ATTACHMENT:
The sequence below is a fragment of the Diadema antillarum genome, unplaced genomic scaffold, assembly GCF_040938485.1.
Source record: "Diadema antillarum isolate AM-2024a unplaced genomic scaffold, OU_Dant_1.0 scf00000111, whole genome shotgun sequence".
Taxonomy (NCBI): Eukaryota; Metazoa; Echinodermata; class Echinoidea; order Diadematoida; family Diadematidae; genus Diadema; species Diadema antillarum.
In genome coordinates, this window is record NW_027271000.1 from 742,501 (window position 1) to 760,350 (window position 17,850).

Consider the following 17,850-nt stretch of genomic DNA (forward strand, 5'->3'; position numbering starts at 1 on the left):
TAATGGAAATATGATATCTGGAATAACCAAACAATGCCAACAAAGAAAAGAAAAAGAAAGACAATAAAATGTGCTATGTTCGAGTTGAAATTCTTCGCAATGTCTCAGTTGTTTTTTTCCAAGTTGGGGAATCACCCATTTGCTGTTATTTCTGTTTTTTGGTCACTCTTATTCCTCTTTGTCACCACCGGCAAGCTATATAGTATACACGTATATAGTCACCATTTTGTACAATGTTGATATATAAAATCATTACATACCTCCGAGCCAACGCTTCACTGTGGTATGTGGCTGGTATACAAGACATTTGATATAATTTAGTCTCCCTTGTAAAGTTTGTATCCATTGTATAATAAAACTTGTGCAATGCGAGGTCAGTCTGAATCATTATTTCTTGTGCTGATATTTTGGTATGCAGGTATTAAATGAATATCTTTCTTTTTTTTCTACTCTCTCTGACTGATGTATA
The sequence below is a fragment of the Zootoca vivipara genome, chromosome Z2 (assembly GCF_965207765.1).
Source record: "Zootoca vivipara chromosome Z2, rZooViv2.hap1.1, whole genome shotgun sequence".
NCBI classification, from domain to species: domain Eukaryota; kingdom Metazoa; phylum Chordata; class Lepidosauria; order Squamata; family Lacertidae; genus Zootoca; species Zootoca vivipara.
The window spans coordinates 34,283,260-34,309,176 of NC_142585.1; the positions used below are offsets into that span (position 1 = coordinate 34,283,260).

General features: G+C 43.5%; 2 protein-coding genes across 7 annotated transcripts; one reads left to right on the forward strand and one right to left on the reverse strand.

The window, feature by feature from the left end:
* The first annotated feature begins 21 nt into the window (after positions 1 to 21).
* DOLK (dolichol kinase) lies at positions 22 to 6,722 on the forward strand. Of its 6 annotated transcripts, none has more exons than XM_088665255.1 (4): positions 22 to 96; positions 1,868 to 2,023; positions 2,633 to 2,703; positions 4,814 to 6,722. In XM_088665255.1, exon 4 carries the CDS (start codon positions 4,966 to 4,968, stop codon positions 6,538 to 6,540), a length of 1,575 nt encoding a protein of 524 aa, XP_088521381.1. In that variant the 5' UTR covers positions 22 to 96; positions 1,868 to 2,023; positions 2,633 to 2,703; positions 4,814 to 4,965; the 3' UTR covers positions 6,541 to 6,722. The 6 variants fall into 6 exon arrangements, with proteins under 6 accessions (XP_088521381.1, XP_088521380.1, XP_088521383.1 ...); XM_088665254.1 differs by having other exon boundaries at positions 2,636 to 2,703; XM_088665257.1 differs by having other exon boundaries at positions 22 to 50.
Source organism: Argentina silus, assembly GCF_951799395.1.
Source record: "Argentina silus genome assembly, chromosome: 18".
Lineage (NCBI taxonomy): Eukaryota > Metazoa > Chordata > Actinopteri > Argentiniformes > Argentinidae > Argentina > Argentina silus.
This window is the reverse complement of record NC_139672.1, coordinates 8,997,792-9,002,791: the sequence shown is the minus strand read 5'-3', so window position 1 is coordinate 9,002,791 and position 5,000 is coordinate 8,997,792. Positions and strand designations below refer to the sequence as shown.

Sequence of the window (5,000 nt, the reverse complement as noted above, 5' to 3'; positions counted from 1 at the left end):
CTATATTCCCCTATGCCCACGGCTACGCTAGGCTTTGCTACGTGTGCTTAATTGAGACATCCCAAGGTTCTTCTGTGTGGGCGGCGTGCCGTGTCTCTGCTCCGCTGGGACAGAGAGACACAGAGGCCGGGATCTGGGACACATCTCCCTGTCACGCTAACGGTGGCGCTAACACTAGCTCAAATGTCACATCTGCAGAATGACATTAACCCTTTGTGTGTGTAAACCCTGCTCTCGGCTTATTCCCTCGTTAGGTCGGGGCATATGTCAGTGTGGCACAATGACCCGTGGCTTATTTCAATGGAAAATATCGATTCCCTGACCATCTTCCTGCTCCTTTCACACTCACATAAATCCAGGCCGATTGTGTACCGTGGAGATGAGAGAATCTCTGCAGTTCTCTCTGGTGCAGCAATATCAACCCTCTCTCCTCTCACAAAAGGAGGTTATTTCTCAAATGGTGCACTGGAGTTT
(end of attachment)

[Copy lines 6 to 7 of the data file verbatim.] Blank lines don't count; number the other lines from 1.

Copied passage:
TAATGGAAATATGATATCTGGAATAACCAAACAATGCCAACAAAGAAAAGAAAAAGAAAGACAATAAAATGTGCTATGTTCGAGTTGAAATTCTTCGCAATGTCTCAGTTGTTTTTTTCCAAGTTGGGGAATCACCCATTTGCTGTTATTTCTGTTTTTTGGTCACTCTTATTCCTCTTTGTCACCACCGGCAAGCTATATAGTATACACGTATATAGTCACCATTTTGTACAATGTTGATATATAAAATCATTACATACCTCCGAGCCAACGCTTCACTGTGGTATGTGGCTGGTATACAAGACATTTGATATAATTTAGTCTCCCTTGTAAAGTTTGTATCCATTGTATAATAAAACTTGTGCAATGCGAGGTCAGTCTGAATCATTATTTCTTGTGCTGATATTTTGGTATGCAGGTATTAAATGAATATCTTTCTTTTTTTTCTACTCTCTCTGACTGATGTATA
The sequence below is a fragment of the Zootoca vivipara genome, chromosome Z2 (assembly GCF_965207765.1).